Collage: A Book Review of neverwell by Darren C. Demaree, and Sampler of Poems

Michael Diehl, Family



A Book Review of neverwell by Darren C. Demaree, and Sampler of Poems


I have been reading through neverwell my third time now. This is Darren C. Demaree’s nineteenth full-length book of poems just released late June of this year and published by Harbor Editions, an imprint of Small Harbor Publishing. I am filled with wonder and admiration for it, partly because as a book in the vein of confessionalism, I’ve never come across anything quite like it: this book comprises something of a spiritual autobiography and as such it seems startlingly original and personal. I have been receiving ARC copies from this poet over the course of his very prolific career. This one however is such an important book dealing as it does with shame, regret, addiction and the ensuing consequences. Demaree is attempting to honestly chronicle the struggle this entails as a way to process and cope with the grief of choices, despite oneself, all this mixed with a desire to become a new and better version of oneself while still admitting to not being able to leave the old self behind entirely. The fact that Demaree titles his book, neverwell, and ending the book on a poem with the haunting admission, I will drink/ again some day./ Some parts of this/ world aren’t a season. Recovering alcoholics are alcoholics for life: sobriety is always under threat.

A central conceit of the book is the wish to write this book of poems without metaphor (pretension?) which raises it to a fresher level of confessional writing in my opinion. The book is still poetic, uses plenty of metaphor and images and concepts that are deeply reflective and figurative and personal but the book is characterized by painfully direct rather than indirect talk at least in its admission of the mindset of an addict facing the damage with clear eyes and without blame to others, minimizing or excuses who yet hates the damage he does to self and others, and the chaos inflicted, but still feels powerless nonetheless to undo or completely control it. The better self remains tenuously at the mercy of the substance/addicted and lesser, weaker self. When I think of all the poets who struggled in this way but never rose above the fray, or produced an honest confessional work like this, I am all the more amazed by this book. One factor I appreciate about this chronicle of shame is what’s absent. That this book of poems is a document without a shred of self pity–yet offers a vision of one trying to rise above amidst the real threat of despair–gives it application outside of addiction.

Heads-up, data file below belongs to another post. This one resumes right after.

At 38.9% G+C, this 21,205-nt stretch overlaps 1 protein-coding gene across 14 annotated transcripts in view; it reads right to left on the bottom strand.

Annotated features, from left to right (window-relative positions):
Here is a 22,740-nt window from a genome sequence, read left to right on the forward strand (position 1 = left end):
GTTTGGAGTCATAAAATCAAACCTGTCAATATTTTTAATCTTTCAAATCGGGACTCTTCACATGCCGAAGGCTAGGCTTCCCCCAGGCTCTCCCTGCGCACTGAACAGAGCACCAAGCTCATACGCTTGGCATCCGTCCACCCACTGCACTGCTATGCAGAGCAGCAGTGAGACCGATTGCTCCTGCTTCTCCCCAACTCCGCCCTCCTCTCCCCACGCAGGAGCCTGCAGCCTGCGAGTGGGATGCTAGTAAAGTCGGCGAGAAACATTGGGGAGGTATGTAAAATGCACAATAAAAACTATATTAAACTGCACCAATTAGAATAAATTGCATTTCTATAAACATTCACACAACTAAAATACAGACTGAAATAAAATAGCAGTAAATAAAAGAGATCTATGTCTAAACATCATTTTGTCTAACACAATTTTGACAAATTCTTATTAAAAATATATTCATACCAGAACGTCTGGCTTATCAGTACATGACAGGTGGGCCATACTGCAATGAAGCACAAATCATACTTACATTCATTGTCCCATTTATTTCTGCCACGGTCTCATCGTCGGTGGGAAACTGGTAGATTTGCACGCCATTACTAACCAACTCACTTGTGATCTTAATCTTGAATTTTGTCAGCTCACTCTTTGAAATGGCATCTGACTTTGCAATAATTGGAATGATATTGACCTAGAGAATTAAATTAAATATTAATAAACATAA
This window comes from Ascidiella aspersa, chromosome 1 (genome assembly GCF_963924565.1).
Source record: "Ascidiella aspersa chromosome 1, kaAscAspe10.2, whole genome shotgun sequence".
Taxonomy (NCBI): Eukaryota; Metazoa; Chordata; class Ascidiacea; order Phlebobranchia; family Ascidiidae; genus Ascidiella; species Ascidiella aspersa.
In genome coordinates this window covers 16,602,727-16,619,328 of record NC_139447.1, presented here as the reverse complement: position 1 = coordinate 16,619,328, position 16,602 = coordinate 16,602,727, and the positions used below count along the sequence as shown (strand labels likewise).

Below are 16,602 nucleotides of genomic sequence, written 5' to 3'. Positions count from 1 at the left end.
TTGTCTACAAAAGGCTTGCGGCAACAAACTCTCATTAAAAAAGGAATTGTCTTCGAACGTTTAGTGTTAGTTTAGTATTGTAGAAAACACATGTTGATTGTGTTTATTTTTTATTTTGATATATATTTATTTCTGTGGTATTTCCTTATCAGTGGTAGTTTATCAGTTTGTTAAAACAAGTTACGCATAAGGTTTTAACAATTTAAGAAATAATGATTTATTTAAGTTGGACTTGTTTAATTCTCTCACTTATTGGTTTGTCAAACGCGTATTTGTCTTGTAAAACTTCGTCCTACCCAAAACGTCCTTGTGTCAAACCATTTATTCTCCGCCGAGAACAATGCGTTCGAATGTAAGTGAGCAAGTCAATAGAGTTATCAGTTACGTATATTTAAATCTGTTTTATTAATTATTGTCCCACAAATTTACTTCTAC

One does not need to have struggled with alcohol or substance abuse to be able to relate to this book. Most of us have battled with our own shames and regrets about one’s choices of various kinds and to various degrees so as to easily find these poems applicable to many life situations. Sometimes uncannily so. The specific subject matter seems less relevant when a poet of this caliber deals with candor and skill and specifics as Demaree does such that by metaphorical extension to a readers’ individual experiences, correlations come easily to hand. Some readers may see direct correspondence through their struggles with addiction to substances, and for them these poems might be a great source of comfort because they speak so directly. Others may not but will have no problem feeling the power of his experiences and bring to bear their own struggles as humans living in an imperfect world. This in no way diminishes the intensity of Demaree’s experiences or the personal nature of the poems just because readers may see correspondences less directly. These poems have been breathed into life by the depth of the emotional trauma, risk and threat, and corresponding damage to others between the lines–the evidence is in the emotional depth of lived experience, power, and deep reflection in the poetic record translated by the words and images, and yes, metaphor. We poets only have a limited number of things we’ve experienced deeply enough to actually breathe life into through words. Demaree has done that here.